The D.C. Preservation League recently announced its 2007 list of "most endangered" properties. While there's nothing wrong with historical preservation per se, the recent list shows why and how the preservationists have transformed themselves from a sensible, aesthetically concerned citizen's movement into a quasi-religious calling. Because of D.C.'s status as a master-planned national capital, every major element of the city's architectural heritage is well-cared for: nobody could, would, or (probably) should suggest anything other than continued, indefinite care and preservation of the U.S. Capitol, the Washington, Jefferson, Lincoln, and Roosevelt memorials. For equally good reasons, nobody is ever going to make a serious suggestion that we do away with tiny neighborhood gems like...
  • In Defense of the Zone System

    November 2, 2007

    As I've written before, I disagree with your post on the end of D.C.'s zone system. Washington cabdrivers are overwhelmingly independent entrepreneurs and, earlier this week, they engaged in a legitimate Atlas Shrugged style withdrawal of their labor in protest of government regulations that threaten their livelihood. The zone system tends to raise the prices for short rides--which well off lawyers and lobbyists take--while providing a modest subsidy for poorer residents of the city's outer neighborhoods. It does tend to let some cab drivers cheat tourists but, in my time in D.C., I think I've been cheated only once. On dozens of occasions, actually, drivers have knowingly undercharged me for short rides that happen to cross a zone line.

    The system has also given D.C. the most...
  • I Want One

    October 29, 2007
    Meet Robosaurus

    If you have an extra $2.5 million to spare, you can become the proud owner of The Robosaurus. Some specs from the web page:
    Stands 40 feet tall (twice as tall as Tyrannosaurus Rex)
    Weighs 60,000 pounds (over 3 times heavier than Tyrannosaurus Rex)
    Lifts 4,000 pound cars up higher than a 5 story building
    Breathes 20 feet fingers of flame that incinerate paint and plastic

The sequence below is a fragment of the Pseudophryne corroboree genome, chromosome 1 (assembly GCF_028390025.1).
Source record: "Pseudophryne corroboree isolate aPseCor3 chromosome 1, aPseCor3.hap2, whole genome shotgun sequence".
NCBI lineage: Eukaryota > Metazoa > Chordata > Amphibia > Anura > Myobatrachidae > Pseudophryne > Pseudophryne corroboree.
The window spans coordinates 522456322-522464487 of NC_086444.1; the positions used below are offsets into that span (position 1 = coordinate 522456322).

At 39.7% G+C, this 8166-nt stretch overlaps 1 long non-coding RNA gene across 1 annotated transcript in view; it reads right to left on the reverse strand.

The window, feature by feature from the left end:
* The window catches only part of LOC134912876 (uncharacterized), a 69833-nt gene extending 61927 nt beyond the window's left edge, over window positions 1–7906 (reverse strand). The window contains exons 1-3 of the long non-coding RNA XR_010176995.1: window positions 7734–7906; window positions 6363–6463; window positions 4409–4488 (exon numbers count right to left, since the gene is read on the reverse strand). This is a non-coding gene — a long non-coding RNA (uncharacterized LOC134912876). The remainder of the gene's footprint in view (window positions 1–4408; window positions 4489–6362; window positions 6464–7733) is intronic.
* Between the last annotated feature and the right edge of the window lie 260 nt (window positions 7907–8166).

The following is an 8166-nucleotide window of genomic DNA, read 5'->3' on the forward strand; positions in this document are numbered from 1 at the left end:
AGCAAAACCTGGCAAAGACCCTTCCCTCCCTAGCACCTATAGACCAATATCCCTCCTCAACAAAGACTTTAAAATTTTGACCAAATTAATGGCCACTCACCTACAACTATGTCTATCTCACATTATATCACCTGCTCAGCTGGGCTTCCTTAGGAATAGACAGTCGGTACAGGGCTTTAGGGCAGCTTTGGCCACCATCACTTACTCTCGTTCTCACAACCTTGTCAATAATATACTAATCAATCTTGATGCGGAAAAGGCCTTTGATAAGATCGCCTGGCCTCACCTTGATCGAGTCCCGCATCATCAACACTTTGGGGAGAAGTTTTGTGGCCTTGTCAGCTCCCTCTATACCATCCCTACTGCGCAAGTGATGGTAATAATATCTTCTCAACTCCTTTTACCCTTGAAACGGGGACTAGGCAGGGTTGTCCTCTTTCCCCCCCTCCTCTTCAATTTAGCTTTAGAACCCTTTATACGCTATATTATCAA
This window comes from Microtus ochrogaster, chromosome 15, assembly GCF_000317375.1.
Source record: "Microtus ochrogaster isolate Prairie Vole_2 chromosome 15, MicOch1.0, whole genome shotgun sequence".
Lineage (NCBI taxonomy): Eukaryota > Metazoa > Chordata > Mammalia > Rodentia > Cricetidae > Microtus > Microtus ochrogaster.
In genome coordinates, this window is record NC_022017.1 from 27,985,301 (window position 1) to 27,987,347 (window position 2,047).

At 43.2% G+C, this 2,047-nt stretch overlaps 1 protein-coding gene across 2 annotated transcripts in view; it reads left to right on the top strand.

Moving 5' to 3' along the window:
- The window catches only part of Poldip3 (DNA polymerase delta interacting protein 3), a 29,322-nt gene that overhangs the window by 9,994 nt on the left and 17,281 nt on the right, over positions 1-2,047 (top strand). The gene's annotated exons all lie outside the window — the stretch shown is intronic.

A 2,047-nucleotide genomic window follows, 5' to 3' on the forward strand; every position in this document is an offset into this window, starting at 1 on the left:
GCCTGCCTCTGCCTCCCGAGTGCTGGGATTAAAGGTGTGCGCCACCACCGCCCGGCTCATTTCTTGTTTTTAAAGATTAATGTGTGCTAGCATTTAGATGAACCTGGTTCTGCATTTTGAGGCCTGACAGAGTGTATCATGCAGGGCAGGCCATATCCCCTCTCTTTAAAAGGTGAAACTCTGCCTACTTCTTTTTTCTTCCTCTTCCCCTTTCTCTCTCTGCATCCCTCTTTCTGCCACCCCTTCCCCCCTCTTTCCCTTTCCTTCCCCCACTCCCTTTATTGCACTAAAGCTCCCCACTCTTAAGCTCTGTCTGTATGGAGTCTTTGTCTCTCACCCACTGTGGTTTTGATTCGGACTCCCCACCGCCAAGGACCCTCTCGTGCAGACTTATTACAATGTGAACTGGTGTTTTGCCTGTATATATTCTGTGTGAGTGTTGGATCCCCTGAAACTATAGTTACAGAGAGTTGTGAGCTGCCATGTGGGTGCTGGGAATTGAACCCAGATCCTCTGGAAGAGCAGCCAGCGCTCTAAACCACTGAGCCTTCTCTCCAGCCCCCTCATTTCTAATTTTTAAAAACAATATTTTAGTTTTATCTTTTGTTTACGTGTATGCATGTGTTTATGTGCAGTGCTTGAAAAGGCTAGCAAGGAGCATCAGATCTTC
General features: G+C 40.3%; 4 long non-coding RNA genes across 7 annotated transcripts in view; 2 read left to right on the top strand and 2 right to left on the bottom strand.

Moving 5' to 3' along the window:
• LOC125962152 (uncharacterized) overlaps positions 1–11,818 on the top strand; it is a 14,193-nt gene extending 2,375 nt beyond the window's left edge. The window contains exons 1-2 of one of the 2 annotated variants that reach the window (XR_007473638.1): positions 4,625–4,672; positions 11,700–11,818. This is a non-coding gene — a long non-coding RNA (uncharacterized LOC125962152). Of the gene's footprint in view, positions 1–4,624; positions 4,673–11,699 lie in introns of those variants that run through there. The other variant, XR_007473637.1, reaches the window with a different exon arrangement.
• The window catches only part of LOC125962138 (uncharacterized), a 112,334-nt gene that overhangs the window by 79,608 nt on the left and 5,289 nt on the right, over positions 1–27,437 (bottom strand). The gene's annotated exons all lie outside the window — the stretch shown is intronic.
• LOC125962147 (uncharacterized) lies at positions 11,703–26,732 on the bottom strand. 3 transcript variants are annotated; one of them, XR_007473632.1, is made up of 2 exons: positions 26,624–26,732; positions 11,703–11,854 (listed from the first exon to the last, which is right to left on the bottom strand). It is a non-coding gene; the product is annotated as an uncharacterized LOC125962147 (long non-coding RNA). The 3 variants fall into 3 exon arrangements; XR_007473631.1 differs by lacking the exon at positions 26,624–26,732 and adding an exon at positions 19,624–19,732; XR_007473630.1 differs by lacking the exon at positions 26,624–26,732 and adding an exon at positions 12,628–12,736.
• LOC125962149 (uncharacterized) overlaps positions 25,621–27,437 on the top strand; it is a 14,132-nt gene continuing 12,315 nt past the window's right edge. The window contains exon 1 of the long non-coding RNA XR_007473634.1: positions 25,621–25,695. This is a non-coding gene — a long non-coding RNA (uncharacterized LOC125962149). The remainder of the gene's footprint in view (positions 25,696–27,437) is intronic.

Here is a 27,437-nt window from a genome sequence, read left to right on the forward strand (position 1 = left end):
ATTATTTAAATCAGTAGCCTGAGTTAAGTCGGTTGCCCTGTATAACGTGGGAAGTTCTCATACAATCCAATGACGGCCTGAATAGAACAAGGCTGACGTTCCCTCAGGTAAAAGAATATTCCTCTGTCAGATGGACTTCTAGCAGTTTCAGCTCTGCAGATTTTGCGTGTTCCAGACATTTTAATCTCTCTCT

Somehow, I think that very few people would mess with me if I were to own it.
  • Worst. Show. Ever. (With a Tiny Redeeming Quality.)

    October 23, 2007
    To the surprise of nobody, CBS canceled the bizarre murder mystery/musical/comedy Viva Laughlin after dismal ratings this past Sunday. Yes, the show was terrible. Yes, I watched both episodes. Yes, I'll never get those 2 hours back.

    But I do want to observe one thing: the show is the only network show I can remember--ever--that features a wealthy businessman as a hero. Plenty of shows, for sure, have involved well-off doctors and lawyers. But heroic, successful entrepreneurs are, best as I know, altogether absent from network television. It's interesting to me that Tony Soprano, a psychotic gangster, actually received a more sympathetic portrayal than the typical CEO of a large company in a network drama.

    So, even though...
  • Private Criminal Law Doesn't Work

    October 18, 2007

    I mostly agree with your post but, well, I think that private enforcement of law in Medieval Iceland is an example of exactly why we need the state to enforce criminal laws. Have you ever taken a look at Njáll's Saga? (Which the paper you link to cites.) It's a great read but it tells the (probably largely true) story of an out-of-control feud that results in the murder of something like five percent of Iceland's male population over a 30 year period. One of the major characters (the Nijal of the common title) is actually a lawyer within the largely private system. And, for his trouble and enormous skill at law he gets burnt alive in a revenge killing. I actually first read it myself in a class on Medieval law.